Observers are correct to condemn both Russian efforts to influence our presidential elections and President Trump’s failure to reject those efforts. But it is wrong to suggest that all efforts by foreign governments to influence our elections are improper. The question is not whether other countries are trying to exert influence, but whether they are doing so by legitimate means.

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After the Democratic National Committee (DNC) provoked criticism by favoring Hillary Clinton’s campaign in 2016, you’d think it would have learned its lesson about trying to game the nominating process. Apparently not. The DNC has issued eligibility criteria for its presidential candidate debates that threaten to quickly winnow the field—nearly five months before the Iowa caucus and New Hampshire primary.

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In today’s paper, the New York Times buried its article on U.S. Sen. Michael Bennet’s entrance into the presidential campaign on page A12. Last Friday, the Times featured former Vice President Joe Biden’s announcement of his candidacy on the front page, as a lead story for the day. While there will be many surprises between now and November 2020, we can be confident that the media will repeat many of the mistakes it makes in covering presidential elections.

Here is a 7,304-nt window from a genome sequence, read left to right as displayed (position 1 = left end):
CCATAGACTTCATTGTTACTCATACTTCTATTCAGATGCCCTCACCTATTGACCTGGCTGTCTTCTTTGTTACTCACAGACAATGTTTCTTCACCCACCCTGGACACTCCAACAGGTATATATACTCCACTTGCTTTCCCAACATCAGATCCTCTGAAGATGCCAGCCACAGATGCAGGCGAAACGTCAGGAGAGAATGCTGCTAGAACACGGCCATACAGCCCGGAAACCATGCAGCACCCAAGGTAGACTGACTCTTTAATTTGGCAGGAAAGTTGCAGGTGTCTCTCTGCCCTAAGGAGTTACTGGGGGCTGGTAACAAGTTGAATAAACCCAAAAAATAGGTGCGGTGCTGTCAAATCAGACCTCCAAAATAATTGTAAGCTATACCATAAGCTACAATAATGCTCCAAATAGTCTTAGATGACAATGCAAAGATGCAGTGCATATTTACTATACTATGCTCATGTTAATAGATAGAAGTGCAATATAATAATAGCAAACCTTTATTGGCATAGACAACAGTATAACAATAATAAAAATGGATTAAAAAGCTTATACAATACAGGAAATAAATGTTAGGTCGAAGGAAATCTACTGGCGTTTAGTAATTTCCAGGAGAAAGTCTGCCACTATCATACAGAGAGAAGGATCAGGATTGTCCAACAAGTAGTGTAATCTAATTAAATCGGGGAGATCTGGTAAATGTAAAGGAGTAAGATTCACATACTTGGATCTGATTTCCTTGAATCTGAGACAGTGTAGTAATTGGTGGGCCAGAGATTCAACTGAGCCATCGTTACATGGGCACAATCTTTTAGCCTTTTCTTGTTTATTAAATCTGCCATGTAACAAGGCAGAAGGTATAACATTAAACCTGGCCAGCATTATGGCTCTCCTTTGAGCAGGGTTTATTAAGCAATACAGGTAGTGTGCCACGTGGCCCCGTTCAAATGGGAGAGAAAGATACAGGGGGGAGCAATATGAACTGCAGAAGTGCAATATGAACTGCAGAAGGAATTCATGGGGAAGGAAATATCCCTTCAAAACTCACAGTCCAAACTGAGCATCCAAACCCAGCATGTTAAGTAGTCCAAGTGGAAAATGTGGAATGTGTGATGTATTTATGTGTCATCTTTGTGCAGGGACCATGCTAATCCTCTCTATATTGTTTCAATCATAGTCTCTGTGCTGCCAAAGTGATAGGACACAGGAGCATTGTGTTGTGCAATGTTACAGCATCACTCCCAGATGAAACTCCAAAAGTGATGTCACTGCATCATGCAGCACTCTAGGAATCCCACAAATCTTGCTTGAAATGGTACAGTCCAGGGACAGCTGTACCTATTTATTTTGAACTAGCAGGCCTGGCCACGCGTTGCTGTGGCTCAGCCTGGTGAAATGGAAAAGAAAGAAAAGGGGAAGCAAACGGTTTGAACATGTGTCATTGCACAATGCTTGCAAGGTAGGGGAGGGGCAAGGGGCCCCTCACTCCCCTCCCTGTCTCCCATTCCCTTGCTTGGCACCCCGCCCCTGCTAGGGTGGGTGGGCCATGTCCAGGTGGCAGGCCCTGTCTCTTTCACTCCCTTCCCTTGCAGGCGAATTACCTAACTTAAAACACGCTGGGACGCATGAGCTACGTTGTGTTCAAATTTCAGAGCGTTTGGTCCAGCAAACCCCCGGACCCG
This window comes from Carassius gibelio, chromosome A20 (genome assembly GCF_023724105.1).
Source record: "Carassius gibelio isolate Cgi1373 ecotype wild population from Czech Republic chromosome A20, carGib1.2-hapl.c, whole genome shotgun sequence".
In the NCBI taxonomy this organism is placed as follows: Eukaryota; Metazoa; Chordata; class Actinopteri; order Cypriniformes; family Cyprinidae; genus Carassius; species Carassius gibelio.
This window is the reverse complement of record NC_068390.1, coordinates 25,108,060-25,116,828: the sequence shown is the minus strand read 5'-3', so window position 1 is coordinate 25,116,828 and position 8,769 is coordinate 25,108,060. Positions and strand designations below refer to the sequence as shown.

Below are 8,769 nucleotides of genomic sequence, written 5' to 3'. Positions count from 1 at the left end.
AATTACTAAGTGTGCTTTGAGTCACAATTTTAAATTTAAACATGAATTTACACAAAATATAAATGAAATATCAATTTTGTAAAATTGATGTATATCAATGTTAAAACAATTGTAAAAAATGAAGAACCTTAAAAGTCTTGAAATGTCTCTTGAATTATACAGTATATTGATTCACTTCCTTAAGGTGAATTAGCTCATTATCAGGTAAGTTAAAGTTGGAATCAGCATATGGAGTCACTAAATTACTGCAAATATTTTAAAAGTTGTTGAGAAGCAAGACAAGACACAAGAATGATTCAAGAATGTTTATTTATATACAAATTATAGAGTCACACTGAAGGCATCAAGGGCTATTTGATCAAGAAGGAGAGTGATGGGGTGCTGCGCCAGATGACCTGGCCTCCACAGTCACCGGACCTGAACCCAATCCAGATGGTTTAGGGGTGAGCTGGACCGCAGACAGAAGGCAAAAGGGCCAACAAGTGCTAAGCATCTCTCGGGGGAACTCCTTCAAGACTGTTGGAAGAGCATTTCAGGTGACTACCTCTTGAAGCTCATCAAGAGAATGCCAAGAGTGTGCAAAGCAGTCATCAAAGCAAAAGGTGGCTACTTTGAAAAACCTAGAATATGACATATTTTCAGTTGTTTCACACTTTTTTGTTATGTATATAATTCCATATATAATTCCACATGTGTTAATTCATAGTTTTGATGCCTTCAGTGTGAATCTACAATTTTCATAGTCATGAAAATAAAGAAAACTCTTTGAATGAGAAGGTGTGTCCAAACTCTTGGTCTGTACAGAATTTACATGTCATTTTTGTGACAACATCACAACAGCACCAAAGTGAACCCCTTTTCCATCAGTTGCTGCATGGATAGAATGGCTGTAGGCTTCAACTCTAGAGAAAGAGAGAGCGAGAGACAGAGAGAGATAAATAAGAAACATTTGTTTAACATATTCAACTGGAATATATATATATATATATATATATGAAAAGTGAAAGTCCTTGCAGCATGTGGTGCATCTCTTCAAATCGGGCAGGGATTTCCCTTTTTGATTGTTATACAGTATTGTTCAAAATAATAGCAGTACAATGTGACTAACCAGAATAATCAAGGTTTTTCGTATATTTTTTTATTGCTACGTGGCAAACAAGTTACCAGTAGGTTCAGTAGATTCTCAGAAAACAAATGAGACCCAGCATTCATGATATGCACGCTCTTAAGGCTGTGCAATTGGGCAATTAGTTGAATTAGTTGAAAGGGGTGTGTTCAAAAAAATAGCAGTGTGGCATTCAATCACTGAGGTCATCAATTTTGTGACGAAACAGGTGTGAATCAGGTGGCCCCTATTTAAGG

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With Donald Trump and George W. Bush becoming President after receiving fewer votes than their opponents, calls to abolish the Electoral College have increased. U.S. Sen. Elizabeth Warren and other 2020 Democratic candidates are leading the charge. But while elections would be fairer without an Electoral College, they still would be unfair.
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